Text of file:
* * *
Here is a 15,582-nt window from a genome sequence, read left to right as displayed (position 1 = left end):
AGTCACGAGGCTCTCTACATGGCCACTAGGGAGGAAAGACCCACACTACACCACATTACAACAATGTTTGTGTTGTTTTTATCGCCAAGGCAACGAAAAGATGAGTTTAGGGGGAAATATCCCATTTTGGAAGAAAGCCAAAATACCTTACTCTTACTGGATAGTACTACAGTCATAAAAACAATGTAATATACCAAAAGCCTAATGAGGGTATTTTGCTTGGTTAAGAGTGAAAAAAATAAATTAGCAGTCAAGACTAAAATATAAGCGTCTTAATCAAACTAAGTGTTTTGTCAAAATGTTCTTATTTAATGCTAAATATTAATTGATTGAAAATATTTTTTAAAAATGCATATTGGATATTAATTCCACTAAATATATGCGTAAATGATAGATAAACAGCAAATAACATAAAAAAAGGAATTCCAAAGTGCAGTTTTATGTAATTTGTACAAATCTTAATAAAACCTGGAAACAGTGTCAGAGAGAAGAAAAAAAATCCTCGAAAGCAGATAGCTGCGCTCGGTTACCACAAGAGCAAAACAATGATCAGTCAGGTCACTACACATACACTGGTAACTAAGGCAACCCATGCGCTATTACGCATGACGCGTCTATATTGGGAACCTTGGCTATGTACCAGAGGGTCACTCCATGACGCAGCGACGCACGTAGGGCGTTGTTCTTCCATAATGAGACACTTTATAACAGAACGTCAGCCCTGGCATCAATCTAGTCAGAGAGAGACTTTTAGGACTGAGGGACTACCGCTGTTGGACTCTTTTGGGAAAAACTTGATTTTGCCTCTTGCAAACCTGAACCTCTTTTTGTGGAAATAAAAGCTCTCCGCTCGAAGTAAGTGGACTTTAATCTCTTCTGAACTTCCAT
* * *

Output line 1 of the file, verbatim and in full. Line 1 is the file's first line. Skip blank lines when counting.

Here is a 15,582-nt window from a genome sequence, read left to right as displayed (position 1 = left end):